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Indigenous groups whose land was eventually assimilated into the United States suffered even more repressive experiences. They endured more discrimination than any other language-minority groups. From the 1850s to the 1950s, native Spanish speakers in Texas and California were taught in English Only instructions while Mexican Americans in Texas segregated to other schools. This discrimination only stopped when segregation was ruled illegal.

Even though the US government initially recognized the language rights of the Cherokees in an 1828 treaty, records show that many other American Indian groups suffered an oppression of their native languages and cultural traditions which also applied to the Cherokees during that period. In 1879, American Indian children were sent to boarding schools, where they were punished for using their native language. As mentioned earlier, this resulted to the loss of languages of many indigenous groups. In North America, 210 out of 300 original languages remain. In the United States, it is only 175.

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Of these languages, only 18 are still being passed on to the children, namely, Hawaiian (in Hawaii), Siberian Yupi’k, Central Yupi’k (in Alaska), Cocopah, Havasupai, Hualapai, Yaqui, Hopi, Navajo, Tohono O’odham, Western Apache, Mescalero, Jemez, Zuni, Tiwa, Keresan, (in Arizona and New Mexico), Cherokee (in Oklahoma), Choctaw (in Mississippi) (Krauss, 1996). Reyhner (1996) emphasized the importance of stabilizing and restoring indigenous languages: Many of the keys to the psychological, social, and physical survival of humankind may well be held by the smaller speech communities of the world.

These keys will be lost as languages and cultures die. Our languages are joint creative productions that each generation adds to. Languages contain generations of wisdom, going back into antiquity. Our languages contain a significant part of the world’s knowledge and wisdom. When a language is lost, much of the knowledge that language represents is also gone (p. 4). Aside from the fear of severe punishment, this repression of non-English-languages also resulted to the lack of foreign-language skills among the US populace.

This became evident when the need for military and civilian personnel who were proficient in many languages during World War II. Because of this, a radical change happened. US personnel returning overseas helped convince the government of the importance of multiple language resources (Pena, 1976a). The United States’ increasing need to compete for international status and power, influenced by the cold war mentality and the Soviets’ launching of Sputnik, led to an increasing need to expand their foreign-language skills.

In 1958, the National Defense Education Act was approved providing federal money for the expansion of foreign-language teaching. However, this improvement in foreign-language policy still did not resolve the two conflicting philosophies prevalent in US policy that remain to this day. Although this step represented an improvement in foreign-language policy, it did not resolve the two conflicting philosophies prevalent in U. S. policy that remain to this day.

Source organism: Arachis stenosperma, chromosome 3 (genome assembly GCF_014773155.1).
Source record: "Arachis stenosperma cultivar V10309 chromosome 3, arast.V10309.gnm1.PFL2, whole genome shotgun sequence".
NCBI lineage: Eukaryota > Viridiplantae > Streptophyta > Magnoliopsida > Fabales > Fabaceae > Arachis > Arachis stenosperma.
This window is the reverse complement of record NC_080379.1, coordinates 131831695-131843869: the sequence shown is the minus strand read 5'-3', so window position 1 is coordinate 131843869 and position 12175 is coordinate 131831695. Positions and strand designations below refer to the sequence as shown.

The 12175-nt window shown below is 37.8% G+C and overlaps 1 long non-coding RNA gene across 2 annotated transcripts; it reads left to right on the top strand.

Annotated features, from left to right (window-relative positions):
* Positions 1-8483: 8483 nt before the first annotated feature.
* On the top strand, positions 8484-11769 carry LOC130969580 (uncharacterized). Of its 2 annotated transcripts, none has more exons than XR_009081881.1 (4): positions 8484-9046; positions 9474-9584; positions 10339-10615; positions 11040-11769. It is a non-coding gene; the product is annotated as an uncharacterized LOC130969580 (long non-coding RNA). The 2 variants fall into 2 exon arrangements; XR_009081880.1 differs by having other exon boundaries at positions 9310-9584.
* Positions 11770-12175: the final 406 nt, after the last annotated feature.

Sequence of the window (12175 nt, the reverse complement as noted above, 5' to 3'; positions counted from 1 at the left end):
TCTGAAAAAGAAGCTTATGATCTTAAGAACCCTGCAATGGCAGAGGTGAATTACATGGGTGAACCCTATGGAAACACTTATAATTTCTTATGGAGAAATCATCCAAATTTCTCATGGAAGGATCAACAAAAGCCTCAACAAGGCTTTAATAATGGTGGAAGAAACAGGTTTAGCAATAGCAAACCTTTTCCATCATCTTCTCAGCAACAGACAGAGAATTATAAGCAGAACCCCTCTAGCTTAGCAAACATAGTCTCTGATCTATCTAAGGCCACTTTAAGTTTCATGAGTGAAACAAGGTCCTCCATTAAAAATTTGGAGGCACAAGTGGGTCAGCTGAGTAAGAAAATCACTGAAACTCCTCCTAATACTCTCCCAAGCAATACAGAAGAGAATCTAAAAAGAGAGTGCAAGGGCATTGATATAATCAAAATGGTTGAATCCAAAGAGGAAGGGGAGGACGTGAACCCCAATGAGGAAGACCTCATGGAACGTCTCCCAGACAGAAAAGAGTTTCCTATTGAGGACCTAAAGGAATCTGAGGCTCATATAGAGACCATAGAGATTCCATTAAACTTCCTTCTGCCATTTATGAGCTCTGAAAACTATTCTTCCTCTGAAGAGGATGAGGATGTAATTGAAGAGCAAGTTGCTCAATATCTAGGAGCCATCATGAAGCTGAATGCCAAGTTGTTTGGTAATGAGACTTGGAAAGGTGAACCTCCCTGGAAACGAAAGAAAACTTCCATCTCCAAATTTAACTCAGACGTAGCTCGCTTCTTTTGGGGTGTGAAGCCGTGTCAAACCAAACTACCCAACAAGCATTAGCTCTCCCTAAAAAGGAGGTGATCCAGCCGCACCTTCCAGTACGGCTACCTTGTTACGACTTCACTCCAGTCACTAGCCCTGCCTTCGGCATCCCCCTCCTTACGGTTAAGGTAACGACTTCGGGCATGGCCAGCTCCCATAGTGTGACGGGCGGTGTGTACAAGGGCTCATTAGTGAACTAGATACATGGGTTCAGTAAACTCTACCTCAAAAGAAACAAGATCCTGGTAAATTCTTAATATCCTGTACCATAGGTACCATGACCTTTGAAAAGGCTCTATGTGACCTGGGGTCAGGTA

On the one hand, the federal government has recognized the need to develop and support foreign-language instruction for improved international relations, economic development, and national security purposes. On the other hand, a natural resource that new immigrants bring to this country is lost as U. S. schools continue to encourage the loss of native languages of linguistic minorities through insistence on exclusively English instruction. The majority of newcomers entering U. S. schools do not have access to classes taught in their native language.

In schools where bilingual education is available, the most widely implemented form is transitional bilingual education, which is designed as remedial instruction to be offered for only two to three years, after which students are expected to function exclusively in English. The 1960s. The Cubans’ arrival in Miami following the revolution of 1959 reintroduced bilingual instruction into U. S. schools. During this period, bilingual instruction was a response to very specific local conditions—the need to provide education for the Cuban refugees as they poured into Miami.

Cubans quickly established private schools with classes taught in Spanish with the hope that the people could eventually return to their island; but as they recognized that the political situation would not be easily changed, they began to persuade the public schools to establish some bilingual classes. The nation’s first new bilingual program in this century began at Coral Way Elementary School in Miami in 1963, and its success soon led to the establishment of other bilingual schools in Dade County, Florida, as well as in other states in the United States.

Gonzalez (1975) suggests that many special factors influenced the Cubans’ success in establishing bilingual schools, such as their middle- and upper–middle-class status; the presence of trained Cuban teachers among those who resettled; the aid of the Cuban Refugee Act in providing special training and jobs for the refugees; special sympathy for the refugees, who were seen as victims of their political situation; and a lesser degree of racism expressed towards them because of the predominance of Hispanics of light-skinned European stock among the first groups to arrive.

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